Biological invasions are a significant driver of human-induced global change and many ecosystems sustain sympatric invaders. Interactions occurring among these invaders have important implications for ecosystem structure and functioning, yet they are poorly understood. Here we apply newly developed metrics derived from stable isotope data to provide quantitative measures of trophic diversity within populations or species. We then use these to test the hypothesis that sympatric invaders belonging to the same functional feeding group occupy a smaller isotopic niche than their allopatric counterparts. Two introduced, globally important, benthic omnivores, Louisiana swamp crayfish (Procambarus clarkii) and carp (Cyprinus carpio), are sympatric in Lake Naivasha, Kenya. We applied our metrics to an 8-year data set encompassing the establishment of carp in the lake. We found a strong asymmetric interaction between the two invasive populations, as indicated by inverse correlations between carp abundance and measures of crayfish trophic diversity. Lack of isotopic niche overlap between carp and crayfish in the majority of years indicated a predominantly indirect interaction. We suggest that carp-induced habitat alteration reduced the diversity of crayfish prey, resulting in a reduction in the dietary niche of crayfish. Stable isotopes provide an integrated signal of diet over space and time, offering an appropriate scale for the study of population niches, but few isotope studies have retained the often insightful information revealed by variability among individuals in isotope values. Our population metrics incorporate such variation, are robust to the vagaries of sample size and are a useful additional tool to reveal subtle dietary interactions among species. Although we have demonstrated their applicability specifically using a detailed temporal dataset of species invasion in a lake, they have a wide array of potential ecological applications.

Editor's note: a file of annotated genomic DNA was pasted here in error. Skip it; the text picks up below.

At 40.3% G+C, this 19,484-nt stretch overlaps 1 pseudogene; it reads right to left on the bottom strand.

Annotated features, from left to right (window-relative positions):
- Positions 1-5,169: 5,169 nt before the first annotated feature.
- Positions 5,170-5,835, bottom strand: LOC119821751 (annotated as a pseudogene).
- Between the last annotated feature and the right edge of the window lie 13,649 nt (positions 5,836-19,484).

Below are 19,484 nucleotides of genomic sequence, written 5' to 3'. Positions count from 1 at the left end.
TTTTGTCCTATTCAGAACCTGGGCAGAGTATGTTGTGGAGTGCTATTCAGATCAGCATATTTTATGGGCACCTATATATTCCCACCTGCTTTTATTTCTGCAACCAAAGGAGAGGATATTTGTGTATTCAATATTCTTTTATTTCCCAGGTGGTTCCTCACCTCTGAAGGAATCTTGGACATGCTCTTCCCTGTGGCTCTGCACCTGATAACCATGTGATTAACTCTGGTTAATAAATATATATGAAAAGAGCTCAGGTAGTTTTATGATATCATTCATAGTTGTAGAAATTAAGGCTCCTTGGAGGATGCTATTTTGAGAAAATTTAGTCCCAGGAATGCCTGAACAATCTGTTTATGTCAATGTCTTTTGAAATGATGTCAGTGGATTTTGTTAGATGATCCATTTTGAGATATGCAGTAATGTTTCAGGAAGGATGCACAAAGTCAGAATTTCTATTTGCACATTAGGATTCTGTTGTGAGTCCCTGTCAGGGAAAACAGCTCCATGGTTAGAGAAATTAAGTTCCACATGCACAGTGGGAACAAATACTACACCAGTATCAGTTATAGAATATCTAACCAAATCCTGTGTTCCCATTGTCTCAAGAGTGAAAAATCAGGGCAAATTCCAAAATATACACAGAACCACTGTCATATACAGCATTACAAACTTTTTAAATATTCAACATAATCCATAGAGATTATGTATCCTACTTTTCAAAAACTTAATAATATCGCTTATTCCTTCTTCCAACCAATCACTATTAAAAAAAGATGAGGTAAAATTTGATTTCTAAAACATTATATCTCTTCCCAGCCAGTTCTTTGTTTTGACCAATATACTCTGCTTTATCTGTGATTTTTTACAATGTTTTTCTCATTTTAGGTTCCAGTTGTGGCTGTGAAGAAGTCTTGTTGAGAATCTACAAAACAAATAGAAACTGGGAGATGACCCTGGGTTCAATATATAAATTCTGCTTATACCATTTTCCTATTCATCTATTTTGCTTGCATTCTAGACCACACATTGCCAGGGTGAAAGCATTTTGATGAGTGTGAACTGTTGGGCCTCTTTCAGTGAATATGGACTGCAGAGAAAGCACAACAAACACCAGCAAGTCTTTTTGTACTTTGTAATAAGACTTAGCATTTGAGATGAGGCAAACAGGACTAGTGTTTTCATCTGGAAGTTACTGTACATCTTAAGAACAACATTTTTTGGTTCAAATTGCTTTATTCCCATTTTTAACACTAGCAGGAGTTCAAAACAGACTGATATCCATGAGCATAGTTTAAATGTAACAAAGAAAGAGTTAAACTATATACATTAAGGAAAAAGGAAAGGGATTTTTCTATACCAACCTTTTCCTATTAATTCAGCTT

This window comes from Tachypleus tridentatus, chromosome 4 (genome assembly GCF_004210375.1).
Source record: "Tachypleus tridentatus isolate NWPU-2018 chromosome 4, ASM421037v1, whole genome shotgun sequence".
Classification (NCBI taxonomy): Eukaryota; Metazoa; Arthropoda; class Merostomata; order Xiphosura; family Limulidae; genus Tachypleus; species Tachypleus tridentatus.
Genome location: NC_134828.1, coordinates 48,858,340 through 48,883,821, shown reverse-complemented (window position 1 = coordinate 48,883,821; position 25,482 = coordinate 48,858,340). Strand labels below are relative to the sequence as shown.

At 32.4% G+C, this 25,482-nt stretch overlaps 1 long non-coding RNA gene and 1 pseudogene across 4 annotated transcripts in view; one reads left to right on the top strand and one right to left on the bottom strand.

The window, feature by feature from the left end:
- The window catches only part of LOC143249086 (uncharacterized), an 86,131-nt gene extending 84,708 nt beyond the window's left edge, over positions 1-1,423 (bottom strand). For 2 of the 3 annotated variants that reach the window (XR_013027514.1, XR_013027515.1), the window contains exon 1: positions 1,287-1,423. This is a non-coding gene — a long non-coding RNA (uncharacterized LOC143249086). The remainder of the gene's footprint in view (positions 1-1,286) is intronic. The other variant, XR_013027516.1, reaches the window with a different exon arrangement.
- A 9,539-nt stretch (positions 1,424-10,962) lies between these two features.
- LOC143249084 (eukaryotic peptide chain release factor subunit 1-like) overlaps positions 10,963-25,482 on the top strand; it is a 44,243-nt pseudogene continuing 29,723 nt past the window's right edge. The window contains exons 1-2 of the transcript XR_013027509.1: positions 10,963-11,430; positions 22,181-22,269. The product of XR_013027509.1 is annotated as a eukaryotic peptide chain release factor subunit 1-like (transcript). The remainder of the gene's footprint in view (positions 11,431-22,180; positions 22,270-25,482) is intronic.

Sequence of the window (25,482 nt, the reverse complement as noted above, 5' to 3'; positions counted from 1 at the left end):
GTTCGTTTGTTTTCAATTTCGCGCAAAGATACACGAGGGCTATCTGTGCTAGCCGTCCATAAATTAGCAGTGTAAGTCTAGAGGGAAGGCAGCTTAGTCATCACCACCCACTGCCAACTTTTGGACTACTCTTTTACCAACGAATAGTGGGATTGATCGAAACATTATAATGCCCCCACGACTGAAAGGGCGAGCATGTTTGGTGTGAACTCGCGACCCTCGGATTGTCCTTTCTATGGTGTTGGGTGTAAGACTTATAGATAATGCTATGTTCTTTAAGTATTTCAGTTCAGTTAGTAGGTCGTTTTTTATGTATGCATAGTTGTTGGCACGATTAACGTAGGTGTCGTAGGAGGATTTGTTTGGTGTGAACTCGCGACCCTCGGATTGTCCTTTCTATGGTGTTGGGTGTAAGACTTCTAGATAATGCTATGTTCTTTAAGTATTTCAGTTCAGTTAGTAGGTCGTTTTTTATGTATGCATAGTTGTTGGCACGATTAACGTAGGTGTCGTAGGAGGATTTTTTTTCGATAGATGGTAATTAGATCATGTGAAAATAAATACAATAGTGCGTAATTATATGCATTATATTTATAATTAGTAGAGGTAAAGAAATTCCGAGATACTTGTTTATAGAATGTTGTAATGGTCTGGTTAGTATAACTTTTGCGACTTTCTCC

PMCID: PMC3283663  PMID: 22363724